This made us realize that partnering with stakeholders to build the cold chain connectivity is foundational to truly unlocking the potential of Indonesia’s fisheries industry and addressing longstanding inefficiencies in the sector, from the supply-demand mismatch and regional fragmentation to the resulting inability to meet buyer needs.
It’s also the key to growing FishLog as well. By starting with commercial trading first or partnering with the supply side (fishermen and processor) and demand-side (distributor and B2B buyer), we are able to secure volume, digitize transactions, and own distribution. We believe that “product is king, distribution is god”, and when we have this owned network through B2B cold chain transactions, it makes it easier to deliver any seafood as well as products in any category that requires distribution via cold chain.
After all, fish is the second hardest commodity to handle, after milk. If we can handle fish and seafood, it would be quite easy to handle any kind of commodity in the other category.
But more than enabling FishLog to expand across SKUs that depend on Indonesia’s cold chain for domestic and export distribution, securing and building up volume over the past year (20x yoy growth on commercial trading) has enabled us to amass data. And as we know from most startup business models, being able to leverage data opens up a variety of revenue streams.
This year, we are working to establish financing services, cold storage management, and even a marketplace. This product flywheel will not only set us apart from most other players that have focused either solely on the upstream or downstream but also help to retain and attract stakeholders to be part of our network.
Building this ecosystem for Indonesia’s cold chain distribution is a tall order, but we didn’t come into this starting completely from square one. Between us founders we have the industry knowledge and experience and key connections with local stakeholders. This has not only helped in terms of the developing the product and operations but also attracting talent, particularly operational talent that requires strong industry experience.
Do you want to build the OS for Indonesia’s cold chain fisheries industry?
In this niche and specific industry, we have a different approach with existing player/startup solutions. Our vision is to become an enabler, instead of becoming an additional, ordinary middleman inserting ourselves into the value chain.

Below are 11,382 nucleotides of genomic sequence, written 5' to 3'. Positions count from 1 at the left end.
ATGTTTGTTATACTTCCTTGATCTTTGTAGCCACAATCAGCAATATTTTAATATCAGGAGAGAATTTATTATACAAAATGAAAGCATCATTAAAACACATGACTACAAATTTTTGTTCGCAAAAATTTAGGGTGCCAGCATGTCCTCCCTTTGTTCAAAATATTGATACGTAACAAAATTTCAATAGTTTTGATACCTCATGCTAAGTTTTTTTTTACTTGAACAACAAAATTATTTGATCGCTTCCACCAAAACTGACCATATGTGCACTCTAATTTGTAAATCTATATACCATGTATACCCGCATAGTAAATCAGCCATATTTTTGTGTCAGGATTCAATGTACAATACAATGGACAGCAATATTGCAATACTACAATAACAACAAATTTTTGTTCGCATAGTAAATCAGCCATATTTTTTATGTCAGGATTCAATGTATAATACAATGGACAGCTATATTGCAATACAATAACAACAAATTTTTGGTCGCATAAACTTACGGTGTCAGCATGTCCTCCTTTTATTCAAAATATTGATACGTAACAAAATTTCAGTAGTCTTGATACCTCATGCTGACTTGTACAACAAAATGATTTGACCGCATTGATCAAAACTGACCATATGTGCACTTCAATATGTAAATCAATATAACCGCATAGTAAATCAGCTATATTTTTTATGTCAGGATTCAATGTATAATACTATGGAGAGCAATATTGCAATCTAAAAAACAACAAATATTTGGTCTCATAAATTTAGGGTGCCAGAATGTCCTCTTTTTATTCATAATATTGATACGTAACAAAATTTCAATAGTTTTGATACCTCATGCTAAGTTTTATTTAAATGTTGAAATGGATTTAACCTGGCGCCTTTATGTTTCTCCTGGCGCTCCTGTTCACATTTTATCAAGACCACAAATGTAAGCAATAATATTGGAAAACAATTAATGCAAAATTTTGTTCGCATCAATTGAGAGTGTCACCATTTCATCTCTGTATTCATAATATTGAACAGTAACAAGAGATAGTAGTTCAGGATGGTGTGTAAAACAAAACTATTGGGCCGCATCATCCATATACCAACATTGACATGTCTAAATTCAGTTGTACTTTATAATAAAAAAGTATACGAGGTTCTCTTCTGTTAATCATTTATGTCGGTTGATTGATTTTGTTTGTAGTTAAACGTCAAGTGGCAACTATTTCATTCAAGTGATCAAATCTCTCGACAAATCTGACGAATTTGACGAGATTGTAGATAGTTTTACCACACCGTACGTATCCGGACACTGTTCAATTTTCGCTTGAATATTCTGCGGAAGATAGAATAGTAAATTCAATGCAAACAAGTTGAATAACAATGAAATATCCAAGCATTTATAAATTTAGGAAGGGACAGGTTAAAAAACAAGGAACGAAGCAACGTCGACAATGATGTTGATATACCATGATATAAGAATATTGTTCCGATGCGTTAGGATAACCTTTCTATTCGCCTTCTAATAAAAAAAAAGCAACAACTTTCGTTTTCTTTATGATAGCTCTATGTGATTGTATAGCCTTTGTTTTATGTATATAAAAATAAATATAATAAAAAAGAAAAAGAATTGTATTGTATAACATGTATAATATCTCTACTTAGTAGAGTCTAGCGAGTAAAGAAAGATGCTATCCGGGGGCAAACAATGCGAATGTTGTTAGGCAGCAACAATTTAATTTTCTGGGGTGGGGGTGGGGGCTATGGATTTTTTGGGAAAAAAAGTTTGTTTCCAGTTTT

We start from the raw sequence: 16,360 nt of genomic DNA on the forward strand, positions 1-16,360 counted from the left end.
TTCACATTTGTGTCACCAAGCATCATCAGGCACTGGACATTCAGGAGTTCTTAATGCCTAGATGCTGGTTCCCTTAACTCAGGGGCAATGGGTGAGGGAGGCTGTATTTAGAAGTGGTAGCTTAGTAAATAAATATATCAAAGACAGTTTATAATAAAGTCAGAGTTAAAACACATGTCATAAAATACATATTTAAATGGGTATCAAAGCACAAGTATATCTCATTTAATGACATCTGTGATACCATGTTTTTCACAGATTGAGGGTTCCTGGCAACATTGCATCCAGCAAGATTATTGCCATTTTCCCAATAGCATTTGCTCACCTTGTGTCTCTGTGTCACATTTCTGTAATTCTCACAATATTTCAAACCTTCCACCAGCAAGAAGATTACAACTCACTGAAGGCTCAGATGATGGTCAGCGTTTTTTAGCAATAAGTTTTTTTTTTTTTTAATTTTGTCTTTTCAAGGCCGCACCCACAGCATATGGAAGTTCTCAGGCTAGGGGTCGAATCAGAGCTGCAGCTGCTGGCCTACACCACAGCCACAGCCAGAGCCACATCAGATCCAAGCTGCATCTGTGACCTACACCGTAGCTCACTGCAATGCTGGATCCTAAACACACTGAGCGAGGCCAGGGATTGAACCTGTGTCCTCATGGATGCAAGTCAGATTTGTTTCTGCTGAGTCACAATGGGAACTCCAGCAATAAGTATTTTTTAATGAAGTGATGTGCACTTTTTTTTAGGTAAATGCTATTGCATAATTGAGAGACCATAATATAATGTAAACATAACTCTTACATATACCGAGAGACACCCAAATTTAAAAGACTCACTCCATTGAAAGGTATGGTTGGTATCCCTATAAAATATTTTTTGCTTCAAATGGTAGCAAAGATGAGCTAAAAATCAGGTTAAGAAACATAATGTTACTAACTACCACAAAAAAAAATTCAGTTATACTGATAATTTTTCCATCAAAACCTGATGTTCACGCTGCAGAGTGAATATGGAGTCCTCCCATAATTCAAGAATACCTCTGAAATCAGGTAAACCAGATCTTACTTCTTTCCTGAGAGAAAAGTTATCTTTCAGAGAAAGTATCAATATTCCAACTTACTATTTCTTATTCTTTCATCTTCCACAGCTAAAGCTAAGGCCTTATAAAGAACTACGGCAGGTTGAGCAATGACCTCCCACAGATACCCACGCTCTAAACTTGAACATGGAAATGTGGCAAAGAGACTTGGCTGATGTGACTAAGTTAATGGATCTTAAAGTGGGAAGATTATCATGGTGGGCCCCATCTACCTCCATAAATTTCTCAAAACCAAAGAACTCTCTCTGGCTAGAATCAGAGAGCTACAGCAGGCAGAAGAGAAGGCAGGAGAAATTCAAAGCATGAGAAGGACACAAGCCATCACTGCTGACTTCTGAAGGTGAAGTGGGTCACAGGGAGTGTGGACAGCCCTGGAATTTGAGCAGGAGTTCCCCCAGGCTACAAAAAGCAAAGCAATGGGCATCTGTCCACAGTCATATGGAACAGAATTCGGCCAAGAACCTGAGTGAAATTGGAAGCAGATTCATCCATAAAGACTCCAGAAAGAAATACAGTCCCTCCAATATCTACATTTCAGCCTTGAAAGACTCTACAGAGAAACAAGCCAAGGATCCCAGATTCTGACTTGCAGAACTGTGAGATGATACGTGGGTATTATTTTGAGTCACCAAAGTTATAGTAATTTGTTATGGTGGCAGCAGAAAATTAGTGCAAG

We want to enable all fisheries stakeholders to join the ecosystem. We don’t want to cut all the middlemen. We believe that there are a lot of middlemen that bring their own value into the sector, and we believe that value can be optimized with our platform.
In the long run, our goal is to be able to build a strong operating system for the fisheries industry in Indonesia, deliver fish and seafood products at scale, with the lowest effort. We are seeing this achieved in real time in other markets as well across the world, including Google-backed Rooser, a Scottish startup building its marketplace and software solutions for cold storage, and we’re aiming to be the one for Indonesia.
With this operating system, we can increase productivity along the value chain. We can invite and create new entrepreneurs to join the industry. Just like there are many new restaurant entrepreneurs because of GoFood, or there are many new hotel entrepreneurs building their own assets to provide affordable hotels because of AirBnB, we also want to create new fishermen, new cold storage establishments, and connectivity across the nation, because FishLog can provide the operating system to work on.
We can generate new value by increasing productivity and connectivity across the stakeholders, not just getting value from cutting the middleman only. We believe that with this model, we can contribute to the cold chain industry’s improvement and directly impact the Indonesian economy.
To join us at FishLog, find open positions here.
Bayu Anggara is the CEO and co-founder of Indonesian B2B fisheries cold chain platform FishLog. Prior to FishLog, he was in the seafood products and trading food business and has had years of experience in the local fisheries industry. He graduated from Bogor Agricultural University with a Bachelors' in Fisheries and Marine Technology.